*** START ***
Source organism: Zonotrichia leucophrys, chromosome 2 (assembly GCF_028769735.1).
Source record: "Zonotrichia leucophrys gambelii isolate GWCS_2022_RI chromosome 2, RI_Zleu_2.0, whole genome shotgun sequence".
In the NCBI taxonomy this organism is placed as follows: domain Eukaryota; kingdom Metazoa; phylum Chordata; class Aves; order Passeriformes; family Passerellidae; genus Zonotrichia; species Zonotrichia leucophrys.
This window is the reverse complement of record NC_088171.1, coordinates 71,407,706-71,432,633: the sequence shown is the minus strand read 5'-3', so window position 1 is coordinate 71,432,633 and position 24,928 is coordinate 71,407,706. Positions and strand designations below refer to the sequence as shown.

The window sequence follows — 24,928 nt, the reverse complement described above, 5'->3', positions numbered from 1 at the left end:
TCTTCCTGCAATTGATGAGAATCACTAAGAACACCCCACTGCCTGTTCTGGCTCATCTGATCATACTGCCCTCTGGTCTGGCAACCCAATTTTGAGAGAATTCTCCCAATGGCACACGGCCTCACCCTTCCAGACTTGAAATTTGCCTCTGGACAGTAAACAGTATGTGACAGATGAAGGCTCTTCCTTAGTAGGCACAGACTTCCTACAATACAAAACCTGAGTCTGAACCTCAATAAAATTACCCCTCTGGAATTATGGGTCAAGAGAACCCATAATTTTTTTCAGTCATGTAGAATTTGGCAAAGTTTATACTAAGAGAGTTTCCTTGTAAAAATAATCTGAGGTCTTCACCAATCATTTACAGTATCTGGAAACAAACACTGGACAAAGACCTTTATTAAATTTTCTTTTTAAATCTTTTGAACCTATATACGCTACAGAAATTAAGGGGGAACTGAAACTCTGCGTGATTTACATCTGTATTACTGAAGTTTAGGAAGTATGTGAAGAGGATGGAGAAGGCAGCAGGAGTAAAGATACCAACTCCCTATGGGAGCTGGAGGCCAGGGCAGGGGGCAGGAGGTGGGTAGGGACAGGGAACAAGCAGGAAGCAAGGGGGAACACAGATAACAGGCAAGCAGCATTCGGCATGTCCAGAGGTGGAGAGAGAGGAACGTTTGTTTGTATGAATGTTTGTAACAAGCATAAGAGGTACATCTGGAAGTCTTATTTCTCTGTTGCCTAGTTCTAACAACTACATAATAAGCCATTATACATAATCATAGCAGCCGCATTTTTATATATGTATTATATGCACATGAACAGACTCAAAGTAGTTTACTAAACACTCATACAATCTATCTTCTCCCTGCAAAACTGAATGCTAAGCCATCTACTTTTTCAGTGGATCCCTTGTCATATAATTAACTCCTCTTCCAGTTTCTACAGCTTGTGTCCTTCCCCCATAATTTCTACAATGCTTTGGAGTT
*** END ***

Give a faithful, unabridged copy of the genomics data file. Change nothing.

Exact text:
Source organism: Zonotrichia leucophrys, chromosome 2 (assembly GCF_028769735.1).
Source record: "Zonotrichia leucophrys gambelii isolate GWCS_2022_RI chromosome 2, RI_Zleu_2.0, whole genome shotgun sequence".
In the NCBI taxonomy this organism is placed as follows: domain Eukaryota; kingdom Metazoa; phylum Chordata; class Aves; order Passeriformes; family Passerellidae; genus Zonotrichia; species Zonotrichia leucophrys.
This window is the reverse complement of record NC_088171.1, coordinates 71,407,706-71,432,633: the sequence shown is the minus strand read 5'-3', so window position 1 is coordinate 71,432,633 and position 24,928 is coordinate 71,407,706. Positions and strand designations below refer to the sequence as shown.

The window sequence follows — 24,928 nt, the reverse complement described above, 5'->3', positions numbered from 1 at the left end:
TCTTCCTGCAATTGATGAGAATCACTAAGAACACCCCACTGCCTGTTCTGGCTCATCTGATCATACTGCCCTCTGGTCTGGCAACCCAATTTTGAGAGAATTCTCCCAATGGCACACGGCCTCACCCTTCCAGACTTGAAATTTGCCTCTGGACAGTAAACAGTATGTGACAGATGAAGGCTCTTCCTTAGTAGGCACAGACTTCCTACAATACAAAACCTGAGTCTGAACCTCAATAAAATTACCCCTCTGGAATTATGGGTCAAGAGAACCCATAATTTTTTTCAGTCATGTAGAATTTGGCAAAGTTTATACTAAGAGAGTTTCCTTGTAAAAATAATCTGAGGTCTTCACCAATCATTTACAGTATCTGGAAACAAACACTGGACAAAGACCTTTATTAAATTTTCTTTTTAAATCTTTTGAACCTATATACGCTACAGAAATTAAGGGGGAACTGAAACTCTGCGTGATTTACATCTGTATTACTGAAGTTTAGGAAGTATGTGAAGAGGATGGAGAAGGCAGCAGGAGTAAAGATACCAACTCCCTATGGGAGCTGGAGGCCAGGGCAGGGGGCAGGAGGTGGGTAGGGACAGGGAACAAGCAGGAAGCAAGGGGGAACACAGATAACAGGCAAGCAGCATTCGGCATGTCCAGAGGTGGAGAGAGAGGAACGTTTGTTTGTATGAATGTTTGTAACAAGCATAAGAGGTACATCTGGAAGTCTTATTTCTCTGTTGCCTAGTTCTAACAACTACATAATAAGCCATTATACATAATCATAGCAGCCGCATTTTTATATATGTATTATATGCACATGAACAGACTCAAAGTAGTTTACTAAACACTCATACAATCTATCTTCTCCCTGCAAAACTGAATGCTAAGCCATCTACTTTTTCAGTGGATCCCTTGTCATATAATTAACTCCTCTTCCAGTTTCTACAGCTTGTGTCCTTCCCCCATAATTTCTACAATGCTTTGGAGTT